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  HOME | Bolivia

Pandemic Limits Tradition of Visiting Bolivia’s ‘Forgotten Souls’



SANTA CRUZ, Bolivia – The tradition of visiting the “forgotten souls,” people who do not know where they were buried, lived on Monday in a cemetery in the Bolivian city of Santa Cruz with restrictions due to the COVID-19 pandemic, which left several believers out of the churchyard.

The Sacred Heart of Jesus Cemetery, also called La Cuchilla as it is located in the homonymous neighborhood of Santa Cruz, has had a space known as “the cemetery of forgotten souls” for two decades dedicated to the deceased buried in unknown places, mass graves or in other Bolivian regions.

A huge white wooden cross located in the heart of the cemetery warns visitors that they are in the square of these souls.

The first Monday of August and the Day of the Dead in November are the dates chosen by the people who come en masse to leave their offerings, which can be food, flowers, drinks or candles, for someone who died and wasn’t able to say goodbye, or is buried elsewhere.

Other people, especially merchants, also come with offerings to the “churchyard of forgotten souls” to ask that they grant them good health and prosperity in their businesses.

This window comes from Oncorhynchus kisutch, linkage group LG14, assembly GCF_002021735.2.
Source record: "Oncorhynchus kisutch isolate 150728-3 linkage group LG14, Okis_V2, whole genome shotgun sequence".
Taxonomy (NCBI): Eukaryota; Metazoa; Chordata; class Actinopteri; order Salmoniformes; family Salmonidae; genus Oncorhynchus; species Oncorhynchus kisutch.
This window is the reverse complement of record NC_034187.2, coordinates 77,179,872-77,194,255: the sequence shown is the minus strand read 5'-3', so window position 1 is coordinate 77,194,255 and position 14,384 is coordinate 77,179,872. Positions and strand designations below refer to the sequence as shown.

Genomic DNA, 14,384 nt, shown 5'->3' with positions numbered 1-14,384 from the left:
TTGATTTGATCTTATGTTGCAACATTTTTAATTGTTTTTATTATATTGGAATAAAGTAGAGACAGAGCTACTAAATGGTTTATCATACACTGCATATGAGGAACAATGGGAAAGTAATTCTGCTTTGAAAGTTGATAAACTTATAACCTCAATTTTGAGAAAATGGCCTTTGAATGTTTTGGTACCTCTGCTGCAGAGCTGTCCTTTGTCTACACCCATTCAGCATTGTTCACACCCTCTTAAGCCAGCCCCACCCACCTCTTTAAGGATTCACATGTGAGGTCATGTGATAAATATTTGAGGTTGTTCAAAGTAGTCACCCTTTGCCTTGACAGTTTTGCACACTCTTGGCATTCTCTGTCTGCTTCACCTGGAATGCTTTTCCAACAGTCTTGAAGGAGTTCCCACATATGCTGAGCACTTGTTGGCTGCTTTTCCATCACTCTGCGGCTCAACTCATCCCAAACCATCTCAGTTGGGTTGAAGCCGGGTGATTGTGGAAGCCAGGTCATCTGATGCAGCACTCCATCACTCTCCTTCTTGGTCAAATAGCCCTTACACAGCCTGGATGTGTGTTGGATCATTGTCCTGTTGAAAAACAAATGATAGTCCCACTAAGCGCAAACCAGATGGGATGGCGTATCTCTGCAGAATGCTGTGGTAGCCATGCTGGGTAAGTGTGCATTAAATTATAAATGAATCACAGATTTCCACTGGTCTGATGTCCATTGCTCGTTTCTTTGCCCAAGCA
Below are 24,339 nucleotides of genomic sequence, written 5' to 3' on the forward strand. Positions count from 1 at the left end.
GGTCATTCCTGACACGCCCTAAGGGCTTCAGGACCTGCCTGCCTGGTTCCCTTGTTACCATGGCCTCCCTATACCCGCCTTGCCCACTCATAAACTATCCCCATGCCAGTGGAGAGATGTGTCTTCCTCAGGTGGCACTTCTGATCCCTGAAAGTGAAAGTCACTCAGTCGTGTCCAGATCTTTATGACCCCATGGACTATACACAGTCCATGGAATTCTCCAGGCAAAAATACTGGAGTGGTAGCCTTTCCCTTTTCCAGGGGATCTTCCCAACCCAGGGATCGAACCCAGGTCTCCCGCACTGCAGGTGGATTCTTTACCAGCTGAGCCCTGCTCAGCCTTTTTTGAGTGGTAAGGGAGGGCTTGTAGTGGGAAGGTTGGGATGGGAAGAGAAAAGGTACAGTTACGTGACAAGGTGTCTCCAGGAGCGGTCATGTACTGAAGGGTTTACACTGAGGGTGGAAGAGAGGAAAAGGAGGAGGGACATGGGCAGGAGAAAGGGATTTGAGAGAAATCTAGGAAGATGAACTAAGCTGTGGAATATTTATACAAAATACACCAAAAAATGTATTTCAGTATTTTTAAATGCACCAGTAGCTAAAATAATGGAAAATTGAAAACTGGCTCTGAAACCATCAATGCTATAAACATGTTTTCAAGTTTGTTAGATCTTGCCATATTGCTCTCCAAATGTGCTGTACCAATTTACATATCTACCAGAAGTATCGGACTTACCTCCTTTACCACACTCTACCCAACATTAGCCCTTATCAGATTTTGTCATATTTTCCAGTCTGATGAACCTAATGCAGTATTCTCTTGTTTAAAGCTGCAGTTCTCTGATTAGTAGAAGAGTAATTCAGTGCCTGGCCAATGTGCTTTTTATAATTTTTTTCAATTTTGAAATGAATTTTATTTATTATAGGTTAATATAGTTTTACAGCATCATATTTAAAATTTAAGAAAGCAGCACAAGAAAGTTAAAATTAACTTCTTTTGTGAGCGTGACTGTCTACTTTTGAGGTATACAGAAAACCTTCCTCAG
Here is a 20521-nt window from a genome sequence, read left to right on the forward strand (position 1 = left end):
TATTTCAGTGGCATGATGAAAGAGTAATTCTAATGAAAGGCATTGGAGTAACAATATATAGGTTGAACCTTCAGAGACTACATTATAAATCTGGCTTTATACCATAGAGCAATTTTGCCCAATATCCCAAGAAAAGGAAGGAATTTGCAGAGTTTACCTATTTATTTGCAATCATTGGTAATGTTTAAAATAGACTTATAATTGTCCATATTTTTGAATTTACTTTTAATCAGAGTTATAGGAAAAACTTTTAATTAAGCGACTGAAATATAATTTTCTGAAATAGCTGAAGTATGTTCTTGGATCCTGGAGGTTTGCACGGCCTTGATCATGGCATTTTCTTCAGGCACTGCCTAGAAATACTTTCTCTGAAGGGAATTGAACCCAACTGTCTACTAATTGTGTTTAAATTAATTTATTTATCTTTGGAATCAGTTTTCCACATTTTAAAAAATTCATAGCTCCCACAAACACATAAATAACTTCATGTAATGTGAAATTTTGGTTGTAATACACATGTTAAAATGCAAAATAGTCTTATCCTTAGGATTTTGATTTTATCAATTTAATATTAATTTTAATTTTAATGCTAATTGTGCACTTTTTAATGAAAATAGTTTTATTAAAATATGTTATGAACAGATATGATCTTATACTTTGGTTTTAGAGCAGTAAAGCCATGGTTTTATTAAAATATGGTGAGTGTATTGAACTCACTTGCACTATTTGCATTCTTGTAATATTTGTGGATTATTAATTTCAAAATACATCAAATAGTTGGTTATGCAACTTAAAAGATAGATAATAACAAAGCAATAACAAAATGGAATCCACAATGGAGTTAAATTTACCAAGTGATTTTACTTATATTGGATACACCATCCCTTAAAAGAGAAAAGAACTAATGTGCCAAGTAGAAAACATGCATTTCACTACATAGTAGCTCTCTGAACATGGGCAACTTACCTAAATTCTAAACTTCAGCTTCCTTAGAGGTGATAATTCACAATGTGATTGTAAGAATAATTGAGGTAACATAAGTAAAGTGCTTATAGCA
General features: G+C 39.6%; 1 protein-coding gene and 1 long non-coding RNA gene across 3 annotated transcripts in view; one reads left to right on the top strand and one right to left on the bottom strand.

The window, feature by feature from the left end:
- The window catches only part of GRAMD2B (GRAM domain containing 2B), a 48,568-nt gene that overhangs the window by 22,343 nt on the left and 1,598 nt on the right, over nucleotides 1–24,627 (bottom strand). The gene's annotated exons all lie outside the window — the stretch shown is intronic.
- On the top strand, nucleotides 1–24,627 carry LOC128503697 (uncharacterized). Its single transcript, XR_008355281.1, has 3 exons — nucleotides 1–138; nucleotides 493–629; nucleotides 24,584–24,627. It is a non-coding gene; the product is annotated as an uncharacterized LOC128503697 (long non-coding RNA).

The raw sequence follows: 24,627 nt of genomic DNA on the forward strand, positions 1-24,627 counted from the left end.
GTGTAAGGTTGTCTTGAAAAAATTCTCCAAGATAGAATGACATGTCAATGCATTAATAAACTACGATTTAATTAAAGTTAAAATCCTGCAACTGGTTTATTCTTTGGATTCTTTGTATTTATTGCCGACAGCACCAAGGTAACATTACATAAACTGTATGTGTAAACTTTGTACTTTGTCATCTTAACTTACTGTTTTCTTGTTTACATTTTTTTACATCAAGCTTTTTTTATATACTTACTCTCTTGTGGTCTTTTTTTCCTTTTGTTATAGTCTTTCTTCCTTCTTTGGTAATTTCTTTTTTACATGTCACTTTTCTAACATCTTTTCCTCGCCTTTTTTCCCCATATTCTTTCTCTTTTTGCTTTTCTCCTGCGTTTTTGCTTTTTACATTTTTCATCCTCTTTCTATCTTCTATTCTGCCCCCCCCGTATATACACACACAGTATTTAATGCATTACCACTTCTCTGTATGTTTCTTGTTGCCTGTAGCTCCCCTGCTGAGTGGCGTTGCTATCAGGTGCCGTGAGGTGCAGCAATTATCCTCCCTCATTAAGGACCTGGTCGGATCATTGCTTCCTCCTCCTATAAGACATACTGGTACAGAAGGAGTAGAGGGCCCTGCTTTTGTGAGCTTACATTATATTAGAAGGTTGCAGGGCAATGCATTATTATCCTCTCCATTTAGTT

Turnout on Monday was not as massive as other years, due to the restrictions imposed for the quarantine against COVID-19, which prevent crowds.

For this reason, only a few people could approach the churchyard while many were left upset outside the cemetery unable to leave their offerings.

Santa Cruz is the largest city in Bolivia, with more than 1.5 million inhabitants, and also the most affected by the pandemic, with 1,153 deaths and 34,972 infections in the region of which it is the capital, according to the most recent report by the Ministry of Health.

The national total in Bolivia, which has about 11.5 million inhabitants, is of 3,153 deaths and 80,153 infections with COVID-19 since the first cases were registered in March.

Santa Cruz, along with El Alto, La Paz and Cochabamba, has reported cases of health centers being saturated by the increase in patients and cemeteries that have had to urgently expand their space to receive more deaths from the disease.

 

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